Pinterest is a powerful tool for e-commerce stores. With 55% of pinners using the platform to shop on a regular basis, it provides a big opportunity for you to grow your sales.
And now, Pinterest is making it even easier or e-commerce brands to succeed on the platform by launching what they call “Buyable Pins.”
These are ads that allow the user to go directly to your product in just one click.
In this article, I’ll cover how to start advertising on Pinterest. I’ll also share the results from our experiment with ads that increased our Pinterest referrals by 63%.
What are Buyable Pins?
A normal pin looks like this:
When you click it, you’re taken to a second page like this, with more details about the pin.
If you click on the grey “Visit,” button on that page, you’re taken to the merchant’s website.
Buyable Pins shorten those steps.
A user clicks the pin and goes to your website right away, without the screen in the middle.
You might be wondering, “Why Pinterest?”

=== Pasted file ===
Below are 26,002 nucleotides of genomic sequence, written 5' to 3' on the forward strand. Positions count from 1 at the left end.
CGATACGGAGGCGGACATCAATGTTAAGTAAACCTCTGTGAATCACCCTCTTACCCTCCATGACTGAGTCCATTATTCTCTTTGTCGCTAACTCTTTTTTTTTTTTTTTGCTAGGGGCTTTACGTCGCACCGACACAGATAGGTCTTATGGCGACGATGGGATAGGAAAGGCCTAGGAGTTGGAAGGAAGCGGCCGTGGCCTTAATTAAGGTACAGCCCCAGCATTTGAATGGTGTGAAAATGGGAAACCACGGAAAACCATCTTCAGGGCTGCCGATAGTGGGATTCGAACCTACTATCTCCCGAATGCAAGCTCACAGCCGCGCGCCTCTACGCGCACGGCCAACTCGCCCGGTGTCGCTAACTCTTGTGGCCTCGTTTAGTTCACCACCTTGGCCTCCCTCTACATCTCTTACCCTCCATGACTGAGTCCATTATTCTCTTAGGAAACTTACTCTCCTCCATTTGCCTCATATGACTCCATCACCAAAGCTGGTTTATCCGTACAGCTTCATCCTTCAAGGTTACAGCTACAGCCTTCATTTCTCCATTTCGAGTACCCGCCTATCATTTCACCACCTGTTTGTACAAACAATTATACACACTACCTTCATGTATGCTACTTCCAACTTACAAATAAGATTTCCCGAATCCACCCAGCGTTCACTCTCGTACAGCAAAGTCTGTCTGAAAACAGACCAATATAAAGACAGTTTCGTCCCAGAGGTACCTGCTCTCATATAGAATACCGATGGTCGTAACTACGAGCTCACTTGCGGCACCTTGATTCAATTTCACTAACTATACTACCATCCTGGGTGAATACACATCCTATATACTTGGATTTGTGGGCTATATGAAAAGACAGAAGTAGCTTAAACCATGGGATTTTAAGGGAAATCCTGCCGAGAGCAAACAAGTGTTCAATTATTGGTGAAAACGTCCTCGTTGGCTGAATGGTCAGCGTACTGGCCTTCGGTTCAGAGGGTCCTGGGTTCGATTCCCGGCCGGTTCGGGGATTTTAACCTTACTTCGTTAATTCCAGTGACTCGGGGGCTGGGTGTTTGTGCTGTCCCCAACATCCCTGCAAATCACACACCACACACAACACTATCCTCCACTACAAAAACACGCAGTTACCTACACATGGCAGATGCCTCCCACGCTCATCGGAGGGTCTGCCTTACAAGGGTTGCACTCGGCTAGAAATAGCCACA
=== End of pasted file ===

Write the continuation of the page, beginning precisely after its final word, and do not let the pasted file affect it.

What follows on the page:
It’s only a platform for hair, makeup, home decor, and fashion posts, right?
But all kinds of people with all kinds of interests visit Pinterest.
And more importantly, people come to Pinterest to shop.
Pinners are big shoppers.
93% of Pinterest users plan purchases on the platform. And, over 2 million product pins are saved every single day.
In fact, 87% of pinners made a purchase because of a pin they saw on Pinterest.
Whoa! That’s a lot of potential sales waiting for you.
Over half of all users earn more than $50,000 per year.
Some other interesting facts about Pinterest users are:
Pinners are a pretty desirable bunch of customers, too.
- 80% of users are female
- Millennials are as active on Pinterest as they are on Instagram
- 10% of pinners earn over $125,000 per year
- 60% of all users are in the United States
- Average session length is just over 14 minutes
- …and, they’re 47% more likely to be introduced to a new brand on Pinterest than any other social platform!
To capitalize on their ready and willing shoppers, Pinterest launched their Shopping app to the US market in 2017.
It’s currently only available via mobile app download (separate from the main Pinterest one), and it allows users to browse and buy items on Pinterest without ever leaving the app.